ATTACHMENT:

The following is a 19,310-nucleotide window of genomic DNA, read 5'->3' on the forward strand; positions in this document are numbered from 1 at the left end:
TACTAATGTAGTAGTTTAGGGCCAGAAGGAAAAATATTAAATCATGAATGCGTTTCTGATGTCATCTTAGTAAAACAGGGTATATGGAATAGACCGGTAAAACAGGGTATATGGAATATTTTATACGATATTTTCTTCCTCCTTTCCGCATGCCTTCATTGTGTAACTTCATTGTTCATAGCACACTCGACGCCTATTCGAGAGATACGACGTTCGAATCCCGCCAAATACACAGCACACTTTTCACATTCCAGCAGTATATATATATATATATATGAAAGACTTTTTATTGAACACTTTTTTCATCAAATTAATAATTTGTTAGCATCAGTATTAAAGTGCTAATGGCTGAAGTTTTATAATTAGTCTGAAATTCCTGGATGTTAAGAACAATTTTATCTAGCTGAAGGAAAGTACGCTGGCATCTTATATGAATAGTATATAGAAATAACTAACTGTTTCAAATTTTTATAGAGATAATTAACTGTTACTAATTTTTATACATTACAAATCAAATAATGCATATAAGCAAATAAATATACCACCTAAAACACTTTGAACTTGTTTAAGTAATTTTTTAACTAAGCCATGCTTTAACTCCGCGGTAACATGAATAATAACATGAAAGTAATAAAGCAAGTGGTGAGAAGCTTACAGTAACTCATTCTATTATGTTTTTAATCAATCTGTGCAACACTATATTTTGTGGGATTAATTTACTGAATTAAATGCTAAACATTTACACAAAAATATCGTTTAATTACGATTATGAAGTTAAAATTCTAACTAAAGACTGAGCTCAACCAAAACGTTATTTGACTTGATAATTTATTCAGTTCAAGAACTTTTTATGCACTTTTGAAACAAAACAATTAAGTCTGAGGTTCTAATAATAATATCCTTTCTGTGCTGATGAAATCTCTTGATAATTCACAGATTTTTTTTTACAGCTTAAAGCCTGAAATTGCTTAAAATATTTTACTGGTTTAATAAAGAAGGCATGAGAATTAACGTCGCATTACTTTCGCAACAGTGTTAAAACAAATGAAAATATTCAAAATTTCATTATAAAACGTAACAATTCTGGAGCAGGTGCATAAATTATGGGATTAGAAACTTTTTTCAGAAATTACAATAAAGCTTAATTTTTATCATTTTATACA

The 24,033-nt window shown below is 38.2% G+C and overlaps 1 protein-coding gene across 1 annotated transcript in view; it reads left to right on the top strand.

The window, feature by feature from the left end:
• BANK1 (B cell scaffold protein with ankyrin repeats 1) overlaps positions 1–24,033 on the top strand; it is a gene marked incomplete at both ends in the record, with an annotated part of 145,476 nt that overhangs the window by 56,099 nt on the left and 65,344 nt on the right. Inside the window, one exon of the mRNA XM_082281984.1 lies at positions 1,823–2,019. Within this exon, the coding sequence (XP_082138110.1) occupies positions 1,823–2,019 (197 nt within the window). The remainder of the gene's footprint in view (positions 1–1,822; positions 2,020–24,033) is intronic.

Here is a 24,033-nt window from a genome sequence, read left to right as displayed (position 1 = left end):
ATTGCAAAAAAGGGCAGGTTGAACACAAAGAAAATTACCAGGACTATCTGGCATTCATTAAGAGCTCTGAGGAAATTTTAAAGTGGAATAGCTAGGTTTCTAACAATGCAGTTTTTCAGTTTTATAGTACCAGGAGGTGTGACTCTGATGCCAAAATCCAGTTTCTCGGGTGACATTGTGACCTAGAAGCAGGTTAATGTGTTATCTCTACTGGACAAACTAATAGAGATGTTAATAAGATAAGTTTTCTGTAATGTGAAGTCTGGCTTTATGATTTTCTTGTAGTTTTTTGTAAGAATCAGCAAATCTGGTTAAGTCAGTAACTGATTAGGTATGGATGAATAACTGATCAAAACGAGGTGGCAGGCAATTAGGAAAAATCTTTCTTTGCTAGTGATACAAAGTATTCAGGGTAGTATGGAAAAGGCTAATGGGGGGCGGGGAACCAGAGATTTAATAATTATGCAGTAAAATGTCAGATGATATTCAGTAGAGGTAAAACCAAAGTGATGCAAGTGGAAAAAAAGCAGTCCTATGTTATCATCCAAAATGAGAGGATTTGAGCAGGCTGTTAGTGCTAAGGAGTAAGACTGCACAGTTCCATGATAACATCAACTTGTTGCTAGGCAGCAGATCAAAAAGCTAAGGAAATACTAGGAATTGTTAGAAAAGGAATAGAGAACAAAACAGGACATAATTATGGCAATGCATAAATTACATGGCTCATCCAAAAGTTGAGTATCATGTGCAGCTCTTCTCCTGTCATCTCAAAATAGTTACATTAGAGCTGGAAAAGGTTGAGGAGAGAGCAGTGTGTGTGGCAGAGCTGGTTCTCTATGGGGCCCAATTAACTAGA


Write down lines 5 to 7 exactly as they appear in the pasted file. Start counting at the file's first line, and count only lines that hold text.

• BANK1 (B cell scaffold protein with ankyrin repeats 1) overlaps positions 1–24,033 on the top strand; it is a gene marked incomplete at both ends in the record, with an annotated part of 145,476 nt that overhangs the window by 56,099 nt on the left and 65,344 nt on the right. Inside the window, one exon of the mRNA XM_082281984.1 lies at positions 1,823–2,019. Within this exon, the coding sequence (XP_082138110.1) occupies positions 1,823–2,019 (197 nt within the window). The remainder of the gene's footprint in view (positions 1–1,822; positions 2,020–24,033) is intronic.

Here is a 24,033-nt window from a genome sequence, read left to right as displayed (position 1 = left end):
ATTGCAAAAAAGGGCAGGTTGAACACAAAGAAAATTACCAGGACTATCTGGCATTCATTAAGAGCTCTGAGGAAATTTTAAAGTGGAATAGCTAGGTTTCTAACAATGCAGTTTTTCAGTTTTATAGTACCAGGAGGTGTGACTCTGATGCCAAAATCCAGTTTCTCGGGTGACATTGTGACCTAGAAGCAGGTTAATGTGTTATCTCTACTGGACAAACTAATAGAGATGTTAATAAGATAAGTTTTCTGTAATGTGAAGTCTGGCTTTATGATTTTCTTGTAGTTTTTTGTAAGAATCAGCAAATCTGGTTAAGTCAGTAACTGATTAGGTATGGATGAATAACTGATCAAAACGAGGTGGCAGGCAATTAGGAAAAATCTTTCTTTGCTAGTGATACAAAGTATTCAGGGTAGTATGGAAAAGGCTAATGGGGGGCGGGGAACCAGAGATTTAATAATTATGCAGTAAAATGTCAGATGATATTCAGTAGAGGTAAAACCAAAGTGATGCAAGTGGAAAAAAAGCAGTCCTATGTTATCATCCAAAATGAGAGGATTTGAGCAGGCTGTTAGTGCTAAGGAGTAAGACTGCACAGTTCCATGATAACATCAACTTGTTGCTAGGCAGCAGATCAAAAAGCTAAGGAAATACTAGGAATTGTTAGAAAAGGAATAGAGAACAAAACAGGACATAATTATGGCAATGCATAAATTACATGGCTCATCCAAAAGTTGAGTATCATGTGCAGCTCTTCTCCTGTCATCTCAAAATAGTTACATTAGAGCTGGAAAAGGTTGAGGAGAGAGCAGTGTGTGTGGCAGAGCTGGTTCTCTATGGGGCCCAATTAACTAGA